Social, Historical and Cultural Aspects of Alan Ayckbourn's Absurd Person Singular

Social, Historical and Cultural Aspects of Alan Ayckbourn's Absurd Person Singular

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Social, Historical and Cultural Aspects of Alan Ayckbourn's Absurd Person Singular

This is an essay about the social, historical and cultural aspects of
Alan Ayckbourn's 'Absurd Person Singular'. I have studied the
playwright and the time period in which it was written, in order to
get an overview of what influenced his ideas. I came across a synopsis
when researching to give some indication of Ayckbourn's intentions:

o We visit three couples in their kitchens on the Christmas Eves of
three successive years. First the 'lower-class' but very much
up-and-coming Hopcrofts in the bright new-pin, gadget-filled kitchen -
anxiously giving a little party to their bank manager and his wife,
and an architect neighbour. Then the architect and his wife in their
neglected untidy flat. Lastly, the bank manager and his wife in their
large, slightly modernised, old-Victorian style kitchen. (Ayckbourn
gives us detailed descriptions of the kitchens which reflect class and
the prediction that electronic household items are the way of the
future.)
Running like a darker thread through the wild comedy of
behind-the-scenes disaster at Christmas parties is the story of the
advance of the Hopcrofts to material prosperity and independence - and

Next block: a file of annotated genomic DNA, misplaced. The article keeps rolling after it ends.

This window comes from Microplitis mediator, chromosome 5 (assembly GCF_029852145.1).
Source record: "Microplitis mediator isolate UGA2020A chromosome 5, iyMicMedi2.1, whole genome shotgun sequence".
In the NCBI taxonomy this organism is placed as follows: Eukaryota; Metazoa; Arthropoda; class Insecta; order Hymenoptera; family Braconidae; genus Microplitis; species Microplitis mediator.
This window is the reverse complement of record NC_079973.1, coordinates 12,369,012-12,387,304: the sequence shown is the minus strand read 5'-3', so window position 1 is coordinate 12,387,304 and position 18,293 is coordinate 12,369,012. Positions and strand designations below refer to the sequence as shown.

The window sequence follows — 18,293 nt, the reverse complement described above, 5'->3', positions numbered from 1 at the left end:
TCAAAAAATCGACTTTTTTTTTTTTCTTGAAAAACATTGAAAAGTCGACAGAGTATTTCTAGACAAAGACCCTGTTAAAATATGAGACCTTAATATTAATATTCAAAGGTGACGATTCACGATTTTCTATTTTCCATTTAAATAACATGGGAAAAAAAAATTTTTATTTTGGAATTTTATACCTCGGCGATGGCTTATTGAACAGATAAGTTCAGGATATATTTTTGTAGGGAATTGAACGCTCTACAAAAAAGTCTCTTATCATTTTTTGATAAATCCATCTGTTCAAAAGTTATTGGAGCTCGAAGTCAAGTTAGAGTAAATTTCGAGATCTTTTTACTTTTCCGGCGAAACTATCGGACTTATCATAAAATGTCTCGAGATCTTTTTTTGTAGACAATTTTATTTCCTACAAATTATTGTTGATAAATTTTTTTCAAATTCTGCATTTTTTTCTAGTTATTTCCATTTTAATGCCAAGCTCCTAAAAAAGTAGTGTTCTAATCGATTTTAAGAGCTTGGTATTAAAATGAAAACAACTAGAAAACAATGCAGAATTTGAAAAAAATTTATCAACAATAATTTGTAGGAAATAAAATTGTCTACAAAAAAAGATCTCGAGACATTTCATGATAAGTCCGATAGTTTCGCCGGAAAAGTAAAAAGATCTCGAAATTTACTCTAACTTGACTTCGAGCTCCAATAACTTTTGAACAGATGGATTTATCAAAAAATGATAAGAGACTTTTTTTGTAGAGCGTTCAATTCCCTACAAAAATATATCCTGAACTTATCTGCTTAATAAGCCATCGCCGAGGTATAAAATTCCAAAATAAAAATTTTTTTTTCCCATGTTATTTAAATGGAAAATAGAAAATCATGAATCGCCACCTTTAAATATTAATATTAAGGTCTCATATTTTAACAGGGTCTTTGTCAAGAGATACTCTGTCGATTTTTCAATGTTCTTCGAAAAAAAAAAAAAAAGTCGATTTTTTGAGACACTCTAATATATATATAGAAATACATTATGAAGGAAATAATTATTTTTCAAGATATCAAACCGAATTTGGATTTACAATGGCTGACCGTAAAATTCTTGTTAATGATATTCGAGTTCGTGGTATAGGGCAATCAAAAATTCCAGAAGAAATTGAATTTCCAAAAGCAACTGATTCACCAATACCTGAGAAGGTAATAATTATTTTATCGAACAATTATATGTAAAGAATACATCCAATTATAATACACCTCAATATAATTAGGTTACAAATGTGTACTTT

the decline of the others. In the final stages, the little man is well
and truly on top, with the others, literally and unnervingly, dancing
to his tune. This synopsis clearly suggests a time in England when the
class system was on its way out and people from different classes were
beginning to socialise together. Aycybourn wanted to shock people by
illustrating this change.

I then researched Ayckbourn's life to...


... middle of paper ...


... doesn't.

In Absurd Person Singular I feel that Ayckbourn is showing how
misinterpreted a religious festival such as Christmas can be. He
portrays the reality that lies behind closed doors and represents
Christmas as he feels it will be in a decade's time. There is no
longer a religious issue behind Christmas as people are simply
materialistic. He says that he hopes he is presenting real-life
situations, but with a diverse perspective on them, which I think he
successfully does as he simply presents he reality behind closed
doors. Ayckbourn's plays are as influential as is his capability to
scrutinize predictable, everyday middle class people, and nevertheless
to truthfully identify their fight to uphold these idyllic lives, at
the same time as clearly living the conflict and situations that so
many have to face.

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